Reviewer: SJ Higbee
Have you read this book?
I spotted this one on several book blogging sites I respect, but when Lynn at Lynn’s Book Blog featured it as one of her upcoming reads, I scampered across to Netgalley and managed to get approved for it. And we agreed to buddy read it….
Sancia Grado is a thief, and a damn good one. And her latest target, a heavily guarded warehouse on Tevanne’s docks, is nothing her unique abilities can’t handle. But unbeknown to her, Sancia’s been sent to steal an artifact of unimaginable power, an object that could revolutionize the magical technology known as scriving.
The Merchant Houses who control this magic–the art of using coded commands to imbue everyday objects with sentience–have already used it to transform Tevanne into a vast, remorseless capitalist machine. But if they can unlock the artifact’s secrets, they will rewrite the world itself to suit their aims. Now someone in those Houses wants Sancia dead, and the artifact for themselves. And in the city of Tevanne, there’s nobody with the power to stop them….
Part of the rather chatty blurb above makes it clear the magic system is complex with a long, involved history. Back at the height of a lost civilization, the ancients were able to wield magic to do unimaginable things and it is the discovery of some of their magical objects that has allowed the brightest minds to work out how to rekindle magical power, albeit in a bastardized form.
It is the discovery of this magic powering the rise of the four merchanting families, who have a stranglehold on Tevanne. Furthermore, those who are not born into the service of these houses, or are thrown away after they have outlived their usefulness, scrabble for survival in the Commons. And there’s Sancia, whose back story is different again.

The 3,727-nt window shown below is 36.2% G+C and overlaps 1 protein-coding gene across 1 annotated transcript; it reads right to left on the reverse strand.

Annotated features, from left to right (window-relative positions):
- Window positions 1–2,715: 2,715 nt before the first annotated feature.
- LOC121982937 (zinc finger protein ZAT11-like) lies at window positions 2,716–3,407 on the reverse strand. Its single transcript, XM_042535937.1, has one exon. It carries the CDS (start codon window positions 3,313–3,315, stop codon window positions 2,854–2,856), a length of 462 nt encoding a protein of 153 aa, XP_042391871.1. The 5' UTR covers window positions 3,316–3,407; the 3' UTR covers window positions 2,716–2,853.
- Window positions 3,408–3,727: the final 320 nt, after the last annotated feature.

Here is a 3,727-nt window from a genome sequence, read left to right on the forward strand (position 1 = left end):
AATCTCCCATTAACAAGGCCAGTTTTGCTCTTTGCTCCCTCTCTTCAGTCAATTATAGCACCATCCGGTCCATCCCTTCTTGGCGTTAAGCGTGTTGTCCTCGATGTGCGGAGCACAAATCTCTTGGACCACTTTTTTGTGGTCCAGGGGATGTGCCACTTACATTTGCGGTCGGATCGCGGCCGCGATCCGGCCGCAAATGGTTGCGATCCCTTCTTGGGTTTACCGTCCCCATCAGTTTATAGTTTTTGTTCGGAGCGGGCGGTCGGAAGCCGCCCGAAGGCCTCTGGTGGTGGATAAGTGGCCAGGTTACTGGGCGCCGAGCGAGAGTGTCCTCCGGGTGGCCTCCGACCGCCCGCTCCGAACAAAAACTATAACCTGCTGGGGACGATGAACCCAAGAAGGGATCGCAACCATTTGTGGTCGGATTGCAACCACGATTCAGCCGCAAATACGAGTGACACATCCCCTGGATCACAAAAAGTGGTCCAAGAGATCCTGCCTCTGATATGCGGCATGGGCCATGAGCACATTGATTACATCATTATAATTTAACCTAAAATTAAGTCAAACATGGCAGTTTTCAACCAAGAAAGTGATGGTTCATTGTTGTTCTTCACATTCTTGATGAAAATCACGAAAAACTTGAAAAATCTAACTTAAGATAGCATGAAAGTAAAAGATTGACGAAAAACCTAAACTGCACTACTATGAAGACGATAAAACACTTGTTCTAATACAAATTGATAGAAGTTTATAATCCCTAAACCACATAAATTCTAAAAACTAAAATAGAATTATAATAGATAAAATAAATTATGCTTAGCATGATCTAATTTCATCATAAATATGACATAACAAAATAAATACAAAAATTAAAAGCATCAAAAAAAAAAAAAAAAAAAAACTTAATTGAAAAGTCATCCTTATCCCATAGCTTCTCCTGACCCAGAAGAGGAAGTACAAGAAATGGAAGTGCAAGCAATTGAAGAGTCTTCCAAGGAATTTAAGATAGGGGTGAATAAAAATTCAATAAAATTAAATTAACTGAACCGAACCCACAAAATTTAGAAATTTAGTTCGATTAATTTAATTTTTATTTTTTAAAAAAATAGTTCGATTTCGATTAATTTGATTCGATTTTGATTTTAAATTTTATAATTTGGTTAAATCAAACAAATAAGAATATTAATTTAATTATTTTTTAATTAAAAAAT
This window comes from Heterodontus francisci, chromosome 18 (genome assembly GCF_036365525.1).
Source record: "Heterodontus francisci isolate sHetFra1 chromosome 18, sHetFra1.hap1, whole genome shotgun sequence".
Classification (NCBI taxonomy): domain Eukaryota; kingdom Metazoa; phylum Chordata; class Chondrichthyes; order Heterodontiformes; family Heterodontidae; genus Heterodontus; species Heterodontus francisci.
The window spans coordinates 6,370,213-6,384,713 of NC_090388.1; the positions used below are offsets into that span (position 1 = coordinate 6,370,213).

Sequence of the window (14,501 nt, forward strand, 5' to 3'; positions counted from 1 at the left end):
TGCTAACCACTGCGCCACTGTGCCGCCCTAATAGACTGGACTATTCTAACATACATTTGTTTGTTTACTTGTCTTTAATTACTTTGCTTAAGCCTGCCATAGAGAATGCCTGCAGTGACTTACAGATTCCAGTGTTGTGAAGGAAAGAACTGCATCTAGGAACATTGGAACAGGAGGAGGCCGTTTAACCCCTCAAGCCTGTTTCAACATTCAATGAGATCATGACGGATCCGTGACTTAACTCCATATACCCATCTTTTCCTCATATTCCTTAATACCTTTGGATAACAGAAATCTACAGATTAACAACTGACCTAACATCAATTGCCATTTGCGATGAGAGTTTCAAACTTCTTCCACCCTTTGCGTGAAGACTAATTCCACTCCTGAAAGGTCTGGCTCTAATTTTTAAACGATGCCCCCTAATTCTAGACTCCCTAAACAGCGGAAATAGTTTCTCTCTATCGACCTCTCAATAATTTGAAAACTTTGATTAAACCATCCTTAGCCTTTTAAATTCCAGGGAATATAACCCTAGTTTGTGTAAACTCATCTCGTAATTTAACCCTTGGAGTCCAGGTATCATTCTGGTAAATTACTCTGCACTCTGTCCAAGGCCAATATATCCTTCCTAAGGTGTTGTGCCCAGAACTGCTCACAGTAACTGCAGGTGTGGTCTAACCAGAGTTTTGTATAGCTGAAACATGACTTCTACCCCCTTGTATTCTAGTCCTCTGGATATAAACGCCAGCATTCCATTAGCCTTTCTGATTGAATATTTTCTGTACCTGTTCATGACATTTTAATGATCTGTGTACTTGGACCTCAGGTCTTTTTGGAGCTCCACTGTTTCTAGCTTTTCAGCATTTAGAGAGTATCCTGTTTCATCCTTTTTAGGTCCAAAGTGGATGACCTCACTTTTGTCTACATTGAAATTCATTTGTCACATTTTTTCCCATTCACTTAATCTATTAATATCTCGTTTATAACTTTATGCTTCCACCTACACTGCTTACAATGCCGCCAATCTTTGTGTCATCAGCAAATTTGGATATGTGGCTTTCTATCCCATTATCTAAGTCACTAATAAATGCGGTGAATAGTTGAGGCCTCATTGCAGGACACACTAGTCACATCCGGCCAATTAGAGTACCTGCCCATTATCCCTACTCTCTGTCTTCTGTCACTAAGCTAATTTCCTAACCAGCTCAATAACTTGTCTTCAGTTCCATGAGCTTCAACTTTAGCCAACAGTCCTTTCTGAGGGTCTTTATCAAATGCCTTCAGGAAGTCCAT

I loved the premise and the world. It seems entirely plausible that a capitalist system would reward those with the magical skills and artifacts, while neglecting those who aren’t so fortunate. Sancia is a brilliant protagonist–one of the best I have read this year. Gritted, determined and focused on surviving, with a special ability that she would love to lose, she is a thief. Bennett writes her ability brilliantly and I found myself engrossed in her plight.
So I was more than a tad fed up when the action scenes were halted by chunks of explanation of how the magic works in omniscient point of view. The most egregious example occurs about halfway through the book during a fight, where the courageous hero is left hanging in mid-realization that his attackers are flying, while we break off for a detailed explanation as to why flying is technically a really tricky business and therefore illegal.
It was the only sheer quality of the writing and characters saved the book from flying across the room at this point. I would prefer an appendix where the magic system is explained in detail for those who like drilling into such details of the world building, rather than crashing across the story so intrusively.
Rant aside, this book is a joy. Fortunately the info-dumps decrease significantly in the second half of the book, allowing the pace to pick up. The world is well described and the characters gripped me. I like the fact that despite the patriarchy running Tevanne, there are plenty of strong, not necessarily likable female characters who punch through the institutional obstacles in their path.
But the character who shines through all of this is Sancia–I dreamed of her. Damaged, scarred and struggling with mental issues, she is still battling to move forward and strive for something better. The climax works brilliantly and I liked the ending, which nicely sets this one up for the sequel, which I look forward to reading.
Highly recommended for those who enjoy detailed, urban fantasy tales peopled with awesome characters. If that appendix was in place this book would have scored a 10. While I obtained an arc of Foundryside from the publisher via Netgalley, the opinions I have expressed are unbiased and my own.